February 13, 2001
By Tom Howard
Gazette Staff Writer
German citizen Wolfgang von Eitzen has scored a victory in his four-year battle to avoid deportation.
Josephine von Eitzen, Wolfgang’s wife of four years, has received a Petition for an Alien Relative, called an I-130 petition, from the Immigration and Naturalization Service. The I-130 process allows U.S. citizens and lawful permanent residents to bring family members from other countries to live permanently in the United States.
Von Eitzen said he will fill out the papers needed to obtain his green card.
Von Eitzen has become well known in Billings as an outspoken critic of its public schools.
While the successful I-130 petition is a significant development in his immigration case, von Eitzen said Monday that he has other hurdles to clear before he would be allowed to remain in the United States.
Von Eitzen is still fighting a deportation order from the INS. Von Eitzen appealed last year to the 9th U.S. Circuit Court of Appeals, but in January a three-judge panel refused to consider the case.
Although he stands a better chance to remain in this country because of his successful I-130 petition. Von Eitzen says it’s still possible that the INS could move to deport him.
“We only hope it will be over soon and we’ll have a chance to get back into our life together,” von Eitzen said Monday. “When we received the letter from the INS on Friday, we started to think about the future.”
INS officials couldn’t be reached for comment Monday.
Josephine von Eitzen sought the I-130 petition in 1997, shortly after they were married. It was denied by the INS in 1999, but the von Eitzens appealed. As part of the process, the von Eitzens provided additional information to prove that they have a bona fide marriage.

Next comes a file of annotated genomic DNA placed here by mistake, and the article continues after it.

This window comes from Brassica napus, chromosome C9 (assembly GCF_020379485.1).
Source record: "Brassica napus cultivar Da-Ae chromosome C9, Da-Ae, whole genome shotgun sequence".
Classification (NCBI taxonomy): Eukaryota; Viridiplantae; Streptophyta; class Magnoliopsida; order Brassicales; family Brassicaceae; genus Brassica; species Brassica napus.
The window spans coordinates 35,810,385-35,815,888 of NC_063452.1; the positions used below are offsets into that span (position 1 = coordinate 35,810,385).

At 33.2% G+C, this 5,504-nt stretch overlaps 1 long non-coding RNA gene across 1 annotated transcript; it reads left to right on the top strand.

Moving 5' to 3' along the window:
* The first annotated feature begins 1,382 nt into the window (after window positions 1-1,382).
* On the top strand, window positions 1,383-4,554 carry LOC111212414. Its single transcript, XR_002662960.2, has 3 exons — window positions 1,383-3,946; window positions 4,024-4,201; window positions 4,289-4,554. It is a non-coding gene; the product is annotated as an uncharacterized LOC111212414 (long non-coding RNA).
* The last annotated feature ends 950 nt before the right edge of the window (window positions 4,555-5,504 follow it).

“We live together, take vacations together, own and operate businesses together and build our dream home together, invest together, have a valid marriage recognized by the state of Montana,” Josephine von Eitzen wrote in a letter supporting the I-130 petition.
“The idea that they thought that their marriage was anything but bona fide was ridiculous. They had been together for years,” said Kenneth F. Eichner, a Denver attorney who worked on the case.
In a brief letter dated Feb. 7, INS District Director Harry Thomas said the case had been reopened, the previous denial was set aside and the I-130 petition was approved.
Von Eitzen said he doesn’t know why the long-delayed I-130 application was approved.
“The only thing we’re interested in is getting over lives back. We plan to file our papers and supply our fees and take care of this as smoothly as possible,” von Eitzen said.
Von Eitzen worked in the United States legally for nearly 20 years under a program that covers foreigners who invest in businesses. He lost his legal status after the business failed, INS officials said last year.